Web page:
trying these therapies should tell their GP. Some examples of therapies that may help people
with dementia are massage, aromatherapy, bright light therapy where you sit in front of a
light box, and music therapy. Ann: I think I worry more about how Rusty’s
feeling in as much as he gets a bit depressed with himself. I think that’s probably my biggest
worry. I think the fact that he worries about he can’t do things like he used to. Like he
gets in a muddle if he tries to change plugs and he can’t get the television to work and
things that he’s always been able to do. So he gets a bit depressed about that side of
it. Dan Harwood: It’s quite common for people
with dementia to experience depression or anxiety, especially in the early stages. People
who have vascular dementia or Parkinson’s disease dementia are more likely to experience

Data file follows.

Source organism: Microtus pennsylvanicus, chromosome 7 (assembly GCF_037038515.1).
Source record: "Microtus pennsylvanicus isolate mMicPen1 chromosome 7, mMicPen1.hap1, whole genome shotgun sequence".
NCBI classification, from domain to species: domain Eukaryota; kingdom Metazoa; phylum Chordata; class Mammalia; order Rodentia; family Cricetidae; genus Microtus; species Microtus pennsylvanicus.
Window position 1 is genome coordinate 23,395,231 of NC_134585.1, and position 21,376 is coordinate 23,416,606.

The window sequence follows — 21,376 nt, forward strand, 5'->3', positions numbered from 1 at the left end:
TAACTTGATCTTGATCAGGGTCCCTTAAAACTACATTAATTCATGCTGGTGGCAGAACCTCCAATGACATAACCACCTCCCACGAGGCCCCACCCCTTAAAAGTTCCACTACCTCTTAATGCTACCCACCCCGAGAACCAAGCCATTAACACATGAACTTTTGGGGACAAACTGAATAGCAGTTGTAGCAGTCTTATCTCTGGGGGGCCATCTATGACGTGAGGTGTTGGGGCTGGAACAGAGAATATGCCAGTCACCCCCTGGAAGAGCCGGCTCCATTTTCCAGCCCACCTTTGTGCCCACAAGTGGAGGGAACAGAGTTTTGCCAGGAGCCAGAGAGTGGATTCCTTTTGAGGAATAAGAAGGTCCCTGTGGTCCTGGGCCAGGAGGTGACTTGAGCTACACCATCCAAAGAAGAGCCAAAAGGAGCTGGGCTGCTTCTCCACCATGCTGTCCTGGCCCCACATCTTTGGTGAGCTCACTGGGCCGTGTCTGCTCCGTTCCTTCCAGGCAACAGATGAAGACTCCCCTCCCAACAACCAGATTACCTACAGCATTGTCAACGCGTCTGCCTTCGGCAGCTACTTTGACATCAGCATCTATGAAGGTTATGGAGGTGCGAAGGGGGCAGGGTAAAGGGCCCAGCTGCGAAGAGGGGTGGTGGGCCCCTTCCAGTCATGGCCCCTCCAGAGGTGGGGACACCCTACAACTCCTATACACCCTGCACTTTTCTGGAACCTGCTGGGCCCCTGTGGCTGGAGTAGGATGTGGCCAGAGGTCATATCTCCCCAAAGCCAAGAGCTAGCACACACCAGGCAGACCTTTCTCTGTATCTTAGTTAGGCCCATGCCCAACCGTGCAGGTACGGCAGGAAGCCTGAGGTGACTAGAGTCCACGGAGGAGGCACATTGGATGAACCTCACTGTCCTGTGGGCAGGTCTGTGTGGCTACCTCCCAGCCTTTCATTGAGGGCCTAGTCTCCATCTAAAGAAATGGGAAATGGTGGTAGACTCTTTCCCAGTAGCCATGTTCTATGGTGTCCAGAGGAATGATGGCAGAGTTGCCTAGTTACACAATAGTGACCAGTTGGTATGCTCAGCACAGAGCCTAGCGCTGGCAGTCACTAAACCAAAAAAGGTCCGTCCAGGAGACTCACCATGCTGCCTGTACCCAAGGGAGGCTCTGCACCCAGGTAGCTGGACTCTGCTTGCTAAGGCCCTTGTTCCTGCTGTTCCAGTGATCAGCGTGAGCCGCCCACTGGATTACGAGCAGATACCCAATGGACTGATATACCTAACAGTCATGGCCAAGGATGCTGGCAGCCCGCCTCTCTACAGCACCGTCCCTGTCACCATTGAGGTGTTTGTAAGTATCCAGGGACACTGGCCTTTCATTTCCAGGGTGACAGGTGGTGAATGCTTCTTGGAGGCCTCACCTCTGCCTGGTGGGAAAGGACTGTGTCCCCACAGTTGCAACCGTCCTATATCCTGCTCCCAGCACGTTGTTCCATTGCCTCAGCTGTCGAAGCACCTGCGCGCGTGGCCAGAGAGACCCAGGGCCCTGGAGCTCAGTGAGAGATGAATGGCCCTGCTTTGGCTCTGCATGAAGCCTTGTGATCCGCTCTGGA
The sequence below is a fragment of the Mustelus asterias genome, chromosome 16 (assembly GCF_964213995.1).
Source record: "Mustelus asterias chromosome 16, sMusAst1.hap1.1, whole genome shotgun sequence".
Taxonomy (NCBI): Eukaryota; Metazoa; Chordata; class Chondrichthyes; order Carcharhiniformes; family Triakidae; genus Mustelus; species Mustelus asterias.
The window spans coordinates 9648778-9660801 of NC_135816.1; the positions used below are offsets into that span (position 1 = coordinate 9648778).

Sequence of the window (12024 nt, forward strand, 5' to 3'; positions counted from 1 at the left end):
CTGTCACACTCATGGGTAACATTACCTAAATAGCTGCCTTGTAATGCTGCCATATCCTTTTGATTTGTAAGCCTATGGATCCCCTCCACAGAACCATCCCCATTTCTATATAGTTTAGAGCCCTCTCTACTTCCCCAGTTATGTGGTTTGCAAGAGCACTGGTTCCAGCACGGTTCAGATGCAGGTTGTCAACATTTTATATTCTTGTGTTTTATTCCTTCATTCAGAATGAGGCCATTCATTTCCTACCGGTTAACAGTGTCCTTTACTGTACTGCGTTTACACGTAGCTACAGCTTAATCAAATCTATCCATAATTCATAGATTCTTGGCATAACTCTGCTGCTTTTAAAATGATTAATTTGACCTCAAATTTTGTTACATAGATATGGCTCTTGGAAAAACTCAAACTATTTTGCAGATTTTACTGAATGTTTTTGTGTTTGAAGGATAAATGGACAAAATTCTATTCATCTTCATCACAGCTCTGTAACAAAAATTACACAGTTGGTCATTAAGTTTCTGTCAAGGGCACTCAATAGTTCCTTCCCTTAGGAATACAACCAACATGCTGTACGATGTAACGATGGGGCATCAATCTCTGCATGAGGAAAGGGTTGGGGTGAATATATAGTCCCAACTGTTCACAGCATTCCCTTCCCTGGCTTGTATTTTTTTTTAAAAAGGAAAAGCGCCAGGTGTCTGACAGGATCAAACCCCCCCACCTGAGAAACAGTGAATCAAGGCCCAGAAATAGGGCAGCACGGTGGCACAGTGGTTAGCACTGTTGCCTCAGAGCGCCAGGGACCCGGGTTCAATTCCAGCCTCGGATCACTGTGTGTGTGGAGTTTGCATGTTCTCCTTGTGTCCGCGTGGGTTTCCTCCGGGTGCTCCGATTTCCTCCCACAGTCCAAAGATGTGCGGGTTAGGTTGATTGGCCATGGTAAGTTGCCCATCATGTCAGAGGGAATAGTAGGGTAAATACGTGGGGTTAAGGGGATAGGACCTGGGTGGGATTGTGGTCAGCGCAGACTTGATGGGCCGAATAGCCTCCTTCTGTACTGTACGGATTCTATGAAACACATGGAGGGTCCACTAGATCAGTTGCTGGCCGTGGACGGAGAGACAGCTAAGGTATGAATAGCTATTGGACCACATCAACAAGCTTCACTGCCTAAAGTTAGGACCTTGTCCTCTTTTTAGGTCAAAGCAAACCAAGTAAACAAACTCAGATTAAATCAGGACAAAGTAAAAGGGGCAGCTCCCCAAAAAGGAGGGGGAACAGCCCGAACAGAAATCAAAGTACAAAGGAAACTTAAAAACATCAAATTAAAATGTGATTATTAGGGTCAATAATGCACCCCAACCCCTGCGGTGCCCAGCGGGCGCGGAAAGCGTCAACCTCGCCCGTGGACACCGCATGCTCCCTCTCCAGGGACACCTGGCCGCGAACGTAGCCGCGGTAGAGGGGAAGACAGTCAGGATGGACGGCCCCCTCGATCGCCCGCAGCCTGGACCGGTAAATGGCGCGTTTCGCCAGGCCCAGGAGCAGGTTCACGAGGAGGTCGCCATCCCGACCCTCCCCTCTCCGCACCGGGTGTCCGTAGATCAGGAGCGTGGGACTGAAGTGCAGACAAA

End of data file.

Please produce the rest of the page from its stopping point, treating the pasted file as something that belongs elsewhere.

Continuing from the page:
it than people with other types of dementia. There are both drug and non-drug treatments
that can be used for depression and anxiety. Anti-depressants work by correcting the level
of some chemicals in the brain. But research has shown that common anti-depressants don’t
work as well for depression in people with dementia as they do for people that don’t
have dementia. It can take several weeks to notice the benefits
of taking an anti-depressant. Many people experience some side effects to begin with,
but these usually lessen after a week or two. There are other ways to treat depression that
don’t involve taking drugs. These include talking therapies such as counselling, reminiscence
activities and life story work. Other simple things that can help with depression and anxiety
include keeping active, doing activities that you enjoy, and talking to friends and family.
Eating a healthy diet and not having too much alcohol or caffeine can also help.
To find out more about treatments for dementia, visit